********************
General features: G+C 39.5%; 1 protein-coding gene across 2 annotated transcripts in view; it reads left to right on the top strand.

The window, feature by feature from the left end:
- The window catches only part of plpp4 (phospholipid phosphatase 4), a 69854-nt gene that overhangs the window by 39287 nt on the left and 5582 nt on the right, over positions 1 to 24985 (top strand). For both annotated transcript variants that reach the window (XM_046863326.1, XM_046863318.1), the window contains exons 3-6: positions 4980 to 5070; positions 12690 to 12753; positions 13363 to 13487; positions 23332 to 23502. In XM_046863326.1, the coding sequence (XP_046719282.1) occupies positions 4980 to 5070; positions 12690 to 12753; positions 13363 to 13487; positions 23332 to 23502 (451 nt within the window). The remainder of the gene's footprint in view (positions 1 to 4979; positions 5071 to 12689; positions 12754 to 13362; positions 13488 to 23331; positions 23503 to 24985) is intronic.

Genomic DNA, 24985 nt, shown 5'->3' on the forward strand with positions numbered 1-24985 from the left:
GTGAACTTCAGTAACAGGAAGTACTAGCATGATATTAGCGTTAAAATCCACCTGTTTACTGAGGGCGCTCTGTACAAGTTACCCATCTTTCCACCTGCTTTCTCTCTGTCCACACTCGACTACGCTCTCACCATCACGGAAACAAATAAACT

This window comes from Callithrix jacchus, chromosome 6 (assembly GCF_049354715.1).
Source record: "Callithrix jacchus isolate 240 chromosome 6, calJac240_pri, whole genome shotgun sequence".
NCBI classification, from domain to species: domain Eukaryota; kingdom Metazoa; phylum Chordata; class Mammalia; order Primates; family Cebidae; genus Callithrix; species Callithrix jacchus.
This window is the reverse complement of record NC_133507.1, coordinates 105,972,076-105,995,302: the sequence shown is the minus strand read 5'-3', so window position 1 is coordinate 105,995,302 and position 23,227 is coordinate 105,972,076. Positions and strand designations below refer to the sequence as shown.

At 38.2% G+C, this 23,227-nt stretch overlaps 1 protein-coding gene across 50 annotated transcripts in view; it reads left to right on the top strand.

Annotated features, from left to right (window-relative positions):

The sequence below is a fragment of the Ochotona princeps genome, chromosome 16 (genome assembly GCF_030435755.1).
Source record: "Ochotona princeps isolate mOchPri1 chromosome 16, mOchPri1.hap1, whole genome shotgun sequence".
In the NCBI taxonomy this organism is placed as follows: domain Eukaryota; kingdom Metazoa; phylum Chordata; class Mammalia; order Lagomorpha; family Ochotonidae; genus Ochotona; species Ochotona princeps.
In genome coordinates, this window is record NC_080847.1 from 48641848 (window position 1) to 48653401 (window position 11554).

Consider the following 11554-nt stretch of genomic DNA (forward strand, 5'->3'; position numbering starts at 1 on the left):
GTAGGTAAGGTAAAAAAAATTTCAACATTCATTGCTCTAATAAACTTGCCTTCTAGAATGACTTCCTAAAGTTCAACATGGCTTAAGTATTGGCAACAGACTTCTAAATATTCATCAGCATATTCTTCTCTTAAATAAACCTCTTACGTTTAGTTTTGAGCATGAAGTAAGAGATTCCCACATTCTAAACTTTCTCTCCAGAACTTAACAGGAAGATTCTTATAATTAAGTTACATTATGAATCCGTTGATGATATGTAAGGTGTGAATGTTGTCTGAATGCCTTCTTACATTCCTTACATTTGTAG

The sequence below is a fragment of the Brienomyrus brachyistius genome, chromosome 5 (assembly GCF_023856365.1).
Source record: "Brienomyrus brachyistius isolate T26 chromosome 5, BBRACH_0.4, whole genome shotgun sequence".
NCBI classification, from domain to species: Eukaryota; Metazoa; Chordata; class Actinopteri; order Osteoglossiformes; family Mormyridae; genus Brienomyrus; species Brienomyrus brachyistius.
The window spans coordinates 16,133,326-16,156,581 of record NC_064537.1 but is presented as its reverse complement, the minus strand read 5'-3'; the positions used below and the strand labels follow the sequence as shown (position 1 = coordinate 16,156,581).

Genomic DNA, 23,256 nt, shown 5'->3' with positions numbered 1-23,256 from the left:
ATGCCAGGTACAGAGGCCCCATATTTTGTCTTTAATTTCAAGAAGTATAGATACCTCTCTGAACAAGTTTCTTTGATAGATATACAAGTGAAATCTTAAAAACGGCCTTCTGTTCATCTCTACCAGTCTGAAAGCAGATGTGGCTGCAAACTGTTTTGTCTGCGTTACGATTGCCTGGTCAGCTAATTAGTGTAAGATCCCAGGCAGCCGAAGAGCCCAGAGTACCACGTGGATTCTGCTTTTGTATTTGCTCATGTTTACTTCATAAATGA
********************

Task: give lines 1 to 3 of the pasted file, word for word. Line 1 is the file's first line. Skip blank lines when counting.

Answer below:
General features: G+C 39.5%; 1 protein-coding gene across 2 annotated transcripts in view; it reads left to right on the top strand.

The window, feature by feature from the left end:
- The window catches only part of plpp4 (phospholipid phosphatase 4), a 69854-nt gene that overhangs the window by 39287 nt on the left and 5582 nt on the right, over positions 1 to 24985 (top strand). For both annotated transcript variants that reach the window (XM_046863326.1, XM_046863318.1), the window contains exons 3-6: positions 4980 to 5070; positions 12690 to 12753; positions 13363 to 13487; positions 23332 to 23502. In XM_046863326.1, the coding sequence (XP_046719282.1) occupies positions 4980 to 5070; positions 12690 to 12753; positions 13363 to 13487; positions 23332 to 23502 (451 nt within the window). The remainder of the gene's footprint in view (positions 1 to 4979; positions 5071 to 12689; positions 12754 to 13362; positions 13488 to 23331; positions 23503 to 24985) is intronic.